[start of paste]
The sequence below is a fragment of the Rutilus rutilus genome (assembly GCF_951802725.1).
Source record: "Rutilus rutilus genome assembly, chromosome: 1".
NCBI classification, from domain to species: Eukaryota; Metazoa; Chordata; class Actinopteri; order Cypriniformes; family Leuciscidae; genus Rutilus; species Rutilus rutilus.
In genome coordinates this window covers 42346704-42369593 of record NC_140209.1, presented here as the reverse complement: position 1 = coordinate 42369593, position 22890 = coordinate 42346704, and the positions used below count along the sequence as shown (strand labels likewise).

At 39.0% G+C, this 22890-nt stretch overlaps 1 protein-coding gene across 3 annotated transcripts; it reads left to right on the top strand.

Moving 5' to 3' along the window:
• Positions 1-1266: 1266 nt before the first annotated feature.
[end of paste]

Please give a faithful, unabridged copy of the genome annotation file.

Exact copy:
The sequence below is a fragment of the Rutilus rutilus genome (assembly GCF_951802725.1).
Source record: "Rutilus rutilus genome assembly, chromosome: 1".
NCBI classification, from domain to species: Eukaryota; Metazoa; Chordata; class Actinopteri; order Cypriniformes; family Leuciscidae; genus Rutilus; species Rutilus rutilus.
In genome coordinates this window covers 42346704-42369593 of record NC_140209.1, presented here as the reverse complement: position 1 = coordinate 42369593, position 22890 = coordinate 42346704, and the positions used below count along the sequence as shown (strand labels likewise).

At 39.0% G+C, this 22890-nt stretch overlaps 1 protein-coding gene across 3 annotated transcripts; it reads left to right on the top strand.

Moving 5' to 3' along the window:
• Positions 1-1266: 1266 nt before the first annotated feature.